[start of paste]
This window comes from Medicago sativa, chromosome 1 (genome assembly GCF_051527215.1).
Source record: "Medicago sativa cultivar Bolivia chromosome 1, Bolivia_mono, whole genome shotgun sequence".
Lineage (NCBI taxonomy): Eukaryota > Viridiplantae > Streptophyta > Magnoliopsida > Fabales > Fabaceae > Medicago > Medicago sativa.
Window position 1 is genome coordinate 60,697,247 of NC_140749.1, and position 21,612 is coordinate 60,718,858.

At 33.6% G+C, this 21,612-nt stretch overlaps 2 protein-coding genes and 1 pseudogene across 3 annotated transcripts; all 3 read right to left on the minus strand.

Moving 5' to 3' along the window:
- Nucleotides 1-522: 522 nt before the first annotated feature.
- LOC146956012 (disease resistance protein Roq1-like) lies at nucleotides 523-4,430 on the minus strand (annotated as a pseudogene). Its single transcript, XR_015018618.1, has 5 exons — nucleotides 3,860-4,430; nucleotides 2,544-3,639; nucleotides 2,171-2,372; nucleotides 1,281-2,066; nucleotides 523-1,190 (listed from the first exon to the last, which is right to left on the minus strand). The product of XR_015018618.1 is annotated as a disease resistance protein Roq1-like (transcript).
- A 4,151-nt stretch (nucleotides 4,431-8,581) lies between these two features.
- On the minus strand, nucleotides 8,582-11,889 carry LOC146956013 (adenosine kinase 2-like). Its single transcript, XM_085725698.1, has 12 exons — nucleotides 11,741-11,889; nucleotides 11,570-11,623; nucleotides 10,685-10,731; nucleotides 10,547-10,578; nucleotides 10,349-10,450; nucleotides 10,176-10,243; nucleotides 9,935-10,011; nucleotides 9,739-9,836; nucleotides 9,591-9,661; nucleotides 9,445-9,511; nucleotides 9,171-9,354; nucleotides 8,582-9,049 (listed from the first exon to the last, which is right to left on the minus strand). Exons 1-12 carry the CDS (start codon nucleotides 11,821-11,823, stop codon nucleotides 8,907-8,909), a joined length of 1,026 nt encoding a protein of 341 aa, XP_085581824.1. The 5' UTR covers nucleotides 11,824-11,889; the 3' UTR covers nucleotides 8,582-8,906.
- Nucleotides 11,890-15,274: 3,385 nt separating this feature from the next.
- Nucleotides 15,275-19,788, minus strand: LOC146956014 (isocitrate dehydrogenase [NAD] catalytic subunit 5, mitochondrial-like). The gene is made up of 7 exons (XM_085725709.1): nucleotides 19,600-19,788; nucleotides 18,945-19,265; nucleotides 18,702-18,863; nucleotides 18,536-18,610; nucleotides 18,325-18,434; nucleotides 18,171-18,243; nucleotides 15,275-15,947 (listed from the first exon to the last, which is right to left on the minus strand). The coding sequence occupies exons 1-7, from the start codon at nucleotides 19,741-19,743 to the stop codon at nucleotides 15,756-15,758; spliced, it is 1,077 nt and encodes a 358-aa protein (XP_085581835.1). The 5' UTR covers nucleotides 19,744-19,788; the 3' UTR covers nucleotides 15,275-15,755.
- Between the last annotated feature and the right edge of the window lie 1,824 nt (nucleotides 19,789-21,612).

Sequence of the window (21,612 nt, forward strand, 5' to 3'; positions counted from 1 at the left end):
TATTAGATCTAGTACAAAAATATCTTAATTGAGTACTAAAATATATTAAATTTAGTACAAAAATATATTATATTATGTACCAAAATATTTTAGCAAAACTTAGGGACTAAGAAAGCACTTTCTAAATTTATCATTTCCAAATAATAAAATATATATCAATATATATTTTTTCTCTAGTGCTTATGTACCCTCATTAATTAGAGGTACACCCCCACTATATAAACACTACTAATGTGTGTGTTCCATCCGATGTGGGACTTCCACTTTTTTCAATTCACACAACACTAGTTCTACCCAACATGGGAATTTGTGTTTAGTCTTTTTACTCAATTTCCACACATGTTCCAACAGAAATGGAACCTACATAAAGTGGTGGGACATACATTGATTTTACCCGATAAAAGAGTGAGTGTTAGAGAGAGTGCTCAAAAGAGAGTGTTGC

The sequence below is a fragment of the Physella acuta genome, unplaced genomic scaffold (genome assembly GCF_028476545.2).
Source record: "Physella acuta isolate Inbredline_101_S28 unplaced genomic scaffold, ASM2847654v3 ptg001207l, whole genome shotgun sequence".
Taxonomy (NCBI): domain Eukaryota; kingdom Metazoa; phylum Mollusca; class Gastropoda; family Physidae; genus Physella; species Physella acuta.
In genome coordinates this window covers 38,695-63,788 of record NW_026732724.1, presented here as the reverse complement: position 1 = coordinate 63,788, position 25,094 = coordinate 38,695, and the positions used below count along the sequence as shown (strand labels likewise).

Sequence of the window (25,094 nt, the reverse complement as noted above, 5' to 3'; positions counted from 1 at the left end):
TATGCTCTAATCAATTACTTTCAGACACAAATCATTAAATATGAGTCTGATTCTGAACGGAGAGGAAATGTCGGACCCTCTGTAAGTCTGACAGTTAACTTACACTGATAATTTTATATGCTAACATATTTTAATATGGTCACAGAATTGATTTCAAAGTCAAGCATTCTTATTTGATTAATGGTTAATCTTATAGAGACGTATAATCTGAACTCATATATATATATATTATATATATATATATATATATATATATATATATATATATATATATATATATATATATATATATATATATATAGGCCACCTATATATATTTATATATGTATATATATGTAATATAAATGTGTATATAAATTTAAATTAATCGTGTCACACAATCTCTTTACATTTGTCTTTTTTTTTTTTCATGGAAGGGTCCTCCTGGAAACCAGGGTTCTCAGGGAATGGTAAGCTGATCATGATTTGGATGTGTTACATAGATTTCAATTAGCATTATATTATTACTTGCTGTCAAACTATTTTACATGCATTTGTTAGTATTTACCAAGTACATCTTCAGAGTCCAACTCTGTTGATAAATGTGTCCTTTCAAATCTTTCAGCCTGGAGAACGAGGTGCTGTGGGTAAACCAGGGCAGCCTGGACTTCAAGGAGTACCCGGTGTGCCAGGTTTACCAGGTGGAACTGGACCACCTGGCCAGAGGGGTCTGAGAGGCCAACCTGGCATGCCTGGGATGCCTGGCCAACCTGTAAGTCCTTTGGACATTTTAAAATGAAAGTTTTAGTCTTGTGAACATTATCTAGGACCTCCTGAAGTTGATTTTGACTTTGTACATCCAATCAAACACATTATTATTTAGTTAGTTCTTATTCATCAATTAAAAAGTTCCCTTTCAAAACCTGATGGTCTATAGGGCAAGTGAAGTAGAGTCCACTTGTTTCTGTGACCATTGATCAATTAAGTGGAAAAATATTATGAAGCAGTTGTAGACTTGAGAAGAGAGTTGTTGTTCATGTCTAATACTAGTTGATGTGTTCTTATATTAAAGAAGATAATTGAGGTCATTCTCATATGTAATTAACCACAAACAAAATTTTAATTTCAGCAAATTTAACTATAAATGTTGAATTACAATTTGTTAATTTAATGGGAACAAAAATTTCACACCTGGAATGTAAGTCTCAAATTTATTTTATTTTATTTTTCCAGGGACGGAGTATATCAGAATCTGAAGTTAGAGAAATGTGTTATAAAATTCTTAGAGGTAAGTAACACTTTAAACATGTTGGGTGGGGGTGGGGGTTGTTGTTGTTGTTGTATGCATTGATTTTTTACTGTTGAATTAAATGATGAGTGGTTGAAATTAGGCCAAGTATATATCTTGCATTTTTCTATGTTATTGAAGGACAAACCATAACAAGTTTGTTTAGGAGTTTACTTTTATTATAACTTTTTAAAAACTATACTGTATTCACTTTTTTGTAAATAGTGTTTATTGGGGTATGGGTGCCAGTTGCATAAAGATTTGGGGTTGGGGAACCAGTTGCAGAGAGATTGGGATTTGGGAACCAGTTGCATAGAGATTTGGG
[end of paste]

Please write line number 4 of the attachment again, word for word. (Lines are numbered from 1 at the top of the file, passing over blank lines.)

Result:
Window position 1 is genome coordinate 60,697,247 of NC_140749.1, and position 21,612 is coordinate 60,718,858.